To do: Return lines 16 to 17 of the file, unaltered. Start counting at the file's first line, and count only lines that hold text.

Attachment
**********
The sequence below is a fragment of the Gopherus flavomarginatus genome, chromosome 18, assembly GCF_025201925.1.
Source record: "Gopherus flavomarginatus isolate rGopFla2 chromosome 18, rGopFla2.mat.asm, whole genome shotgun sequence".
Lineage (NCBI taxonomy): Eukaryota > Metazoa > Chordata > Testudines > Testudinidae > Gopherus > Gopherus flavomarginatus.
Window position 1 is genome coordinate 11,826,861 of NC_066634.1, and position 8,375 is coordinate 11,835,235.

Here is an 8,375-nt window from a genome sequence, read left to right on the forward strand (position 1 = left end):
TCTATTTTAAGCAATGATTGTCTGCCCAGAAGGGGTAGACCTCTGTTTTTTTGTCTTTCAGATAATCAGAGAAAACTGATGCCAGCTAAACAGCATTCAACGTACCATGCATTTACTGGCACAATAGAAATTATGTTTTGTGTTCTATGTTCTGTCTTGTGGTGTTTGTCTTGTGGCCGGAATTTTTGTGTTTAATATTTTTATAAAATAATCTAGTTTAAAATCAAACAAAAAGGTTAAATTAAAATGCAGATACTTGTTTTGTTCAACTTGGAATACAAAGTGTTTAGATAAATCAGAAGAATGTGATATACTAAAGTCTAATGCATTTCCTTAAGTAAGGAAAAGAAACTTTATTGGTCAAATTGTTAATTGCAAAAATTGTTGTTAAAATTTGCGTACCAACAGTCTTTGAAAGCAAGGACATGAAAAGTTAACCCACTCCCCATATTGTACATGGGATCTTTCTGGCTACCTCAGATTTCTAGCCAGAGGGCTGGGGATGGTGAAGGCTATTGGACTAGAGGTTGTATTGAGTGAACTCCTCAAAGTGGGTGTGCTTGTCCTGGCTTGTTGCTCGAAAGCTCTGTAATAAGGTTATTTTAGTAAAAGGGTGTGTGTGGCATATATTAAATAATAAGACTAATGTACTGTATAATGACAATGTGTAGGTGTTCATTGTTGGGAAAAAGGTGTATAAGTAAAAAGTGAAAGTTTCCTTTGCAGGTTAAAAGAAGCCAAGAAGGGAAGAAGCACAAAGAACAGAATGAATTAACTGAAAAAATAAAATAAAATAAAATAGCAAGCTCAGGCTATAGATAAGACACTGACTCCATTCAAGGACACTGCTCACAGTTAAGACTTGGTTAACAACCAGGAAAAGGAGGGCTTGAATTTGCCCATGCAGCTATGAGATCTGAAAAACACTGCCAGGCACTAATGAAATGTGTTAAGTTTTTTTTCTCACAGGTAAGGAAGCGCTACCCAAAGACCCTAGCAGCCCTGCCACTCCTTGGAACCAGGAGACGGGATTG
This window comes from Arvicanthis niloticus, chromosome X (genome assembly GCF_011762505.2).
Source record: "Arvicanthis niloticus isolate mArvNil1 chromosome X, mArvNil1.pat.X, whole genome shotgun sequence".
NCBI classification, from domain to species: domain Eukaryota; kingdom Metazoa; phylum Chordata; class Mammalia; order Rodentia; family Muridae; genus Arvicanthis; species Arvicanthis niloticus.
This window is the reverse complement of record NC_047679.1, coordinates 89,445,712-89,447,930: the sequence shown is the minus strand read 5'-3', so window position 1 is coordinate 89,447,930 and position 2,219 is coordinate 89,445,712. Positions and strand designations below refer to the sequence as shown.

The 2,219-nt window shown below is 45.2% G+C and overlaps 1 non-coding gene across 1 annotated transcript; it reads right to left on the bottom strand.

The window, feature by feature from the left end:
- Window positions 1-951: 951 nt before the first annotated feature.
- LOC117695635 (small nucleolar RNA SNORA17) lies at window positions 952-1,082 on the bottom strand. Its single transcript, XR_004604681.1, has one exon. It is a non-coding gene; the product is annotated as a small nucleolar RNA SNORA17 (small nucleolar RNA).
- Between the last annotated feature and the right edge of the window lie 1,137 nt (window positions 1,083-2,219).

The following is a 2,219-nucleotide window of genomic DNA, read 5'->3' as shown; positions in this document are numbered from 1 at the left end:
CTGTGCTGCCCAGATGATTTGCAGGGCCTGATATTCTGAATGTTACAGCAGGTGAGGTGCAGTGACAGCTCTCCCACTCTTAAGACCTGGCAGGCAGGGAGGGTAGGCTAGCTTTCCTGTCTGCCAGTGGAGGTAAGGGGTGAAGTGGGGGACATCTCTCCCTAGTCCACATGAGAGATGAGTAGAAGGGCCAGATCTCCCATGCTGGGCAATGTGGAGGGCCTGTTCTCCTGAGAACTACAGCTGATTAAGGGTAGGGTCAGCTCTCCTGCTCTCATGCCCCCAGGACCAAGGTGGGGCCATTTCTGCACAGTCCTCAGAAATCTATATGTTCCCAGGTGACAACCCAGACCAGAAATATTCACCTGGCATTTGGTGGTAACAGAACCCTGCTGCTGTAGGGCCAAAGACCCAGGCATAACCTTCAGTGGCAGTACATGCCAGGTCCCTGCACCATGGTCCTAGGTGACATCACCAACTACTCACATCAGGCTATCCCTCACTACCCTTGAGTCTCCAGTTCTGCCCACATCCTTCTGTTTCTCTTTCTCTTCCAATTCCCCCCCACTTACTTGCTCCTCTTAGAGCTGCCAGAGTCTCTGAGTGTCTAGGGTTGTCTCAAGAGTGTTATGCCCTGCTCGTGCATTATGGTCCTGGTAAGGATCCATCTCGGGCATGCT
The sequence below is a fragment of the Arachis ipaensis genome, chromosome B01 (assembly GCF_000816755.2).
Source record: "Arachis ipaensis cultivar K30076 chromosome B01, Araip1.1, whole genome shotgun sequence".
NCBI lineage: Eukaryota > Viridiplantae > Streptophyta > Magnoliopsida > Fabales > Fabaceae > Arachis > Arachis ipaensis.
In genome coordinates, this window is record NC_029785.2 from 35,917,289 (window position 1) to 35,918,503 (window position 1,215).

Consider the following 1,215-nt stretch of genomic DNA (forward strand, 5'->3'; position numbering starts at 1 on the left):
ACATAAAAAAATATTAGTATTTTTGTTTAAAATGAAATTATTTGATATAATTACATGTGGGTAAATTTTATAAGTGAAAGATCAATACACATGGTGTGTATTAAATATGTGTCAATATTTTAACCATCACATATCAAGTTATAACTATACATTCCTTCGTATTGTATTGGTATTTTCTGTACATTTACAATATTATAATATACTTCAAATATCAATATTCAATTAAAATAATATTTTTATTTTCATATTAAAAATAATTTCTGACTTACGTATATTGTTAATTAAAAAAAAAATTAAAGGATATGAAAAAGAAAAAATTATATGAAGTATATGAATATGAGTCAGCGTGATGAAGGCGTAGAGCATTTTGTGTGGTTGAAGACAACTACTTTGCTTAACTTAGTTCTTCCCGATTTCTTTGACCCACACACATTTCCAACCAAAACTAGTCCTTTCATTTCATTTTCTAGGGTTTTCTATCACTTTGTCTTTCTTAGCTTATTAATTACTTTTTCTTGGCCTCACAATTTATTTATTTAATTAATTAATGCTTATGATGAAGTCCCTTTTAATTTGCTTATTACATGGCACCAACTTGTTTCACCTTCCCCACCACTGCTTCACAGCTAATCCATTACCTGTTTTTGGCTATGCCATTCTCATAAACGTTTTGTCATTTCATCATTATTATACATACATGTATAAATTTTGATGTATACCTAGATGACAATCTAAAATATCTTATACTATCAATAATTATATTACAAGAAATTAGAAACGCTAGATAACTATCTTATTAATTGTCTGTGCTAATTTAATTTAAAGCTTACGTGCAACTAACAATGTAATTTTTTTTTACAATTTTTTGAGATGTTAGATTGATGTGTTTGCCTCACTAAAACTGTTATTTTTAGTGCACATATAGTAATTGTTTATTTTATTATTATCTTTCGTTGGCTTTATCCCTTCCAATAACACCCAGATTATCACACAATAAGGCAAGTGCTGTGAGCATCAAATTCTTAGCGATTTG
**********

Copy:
The following is a 2,219-nucleotide window of genomic DNA, read 5'->3' as shown; positions in this document are numbered from 1 at the left end:
CTGTGCTGCCCAGATGATTTGCAGGGCCTGATATTCTGAATGTTACAGCAGGTGAGGTGCAGTGACAGCTCTCCCACTCTTAAGACCTGGCAGGCAGGGAGGGTAGGCTAGCTTTCCTGTCTGCCAGTGGAGGTAAGGGGTGAAGTGGGGGACATCTCTCCCTAGTCCACATGAGAGATGAGTAGAAGGGCCAGATCTCCCATGCTGGGCAATGTGGAGGGCCTGTTCTCCTGAGAACTACAGCTGATTAAGGGTAGGGTCAGCTCTCCTGCTCTCATGCCCCCAGGACCAAGGTGGGGCCATTTCTGCACAGTCCTCAGAAATCTATATGTTCCCAGGTGACAACCCAGACCAGAAATATTCACCTGGCATTTGGTGGTAACAGAACCCTGCTGCTGTAGGGCCAAAGACCCAGGCATAACCTTCAGTGGCAGTACATGCCAGGTCCCTGCACCATGGTCCTAGGTGACATCACCAACTACTCACATCAGGCTATCCCTCACTACCCTTGAGTCTCCAGTTCTGCCCACATCCTTCTGTTTCTCTTTCTCTTCCAATTCCCCCCCACTTACTTGCTCCTCTTAGAGCTGCCAGAGTCTCTGAGTGTCTAGGGTTGTCTCAAGAGTGTTATGCCCTGCTCGTGCATTATGGTCCTGGTAAGGATCCATCTCGGGCATGCT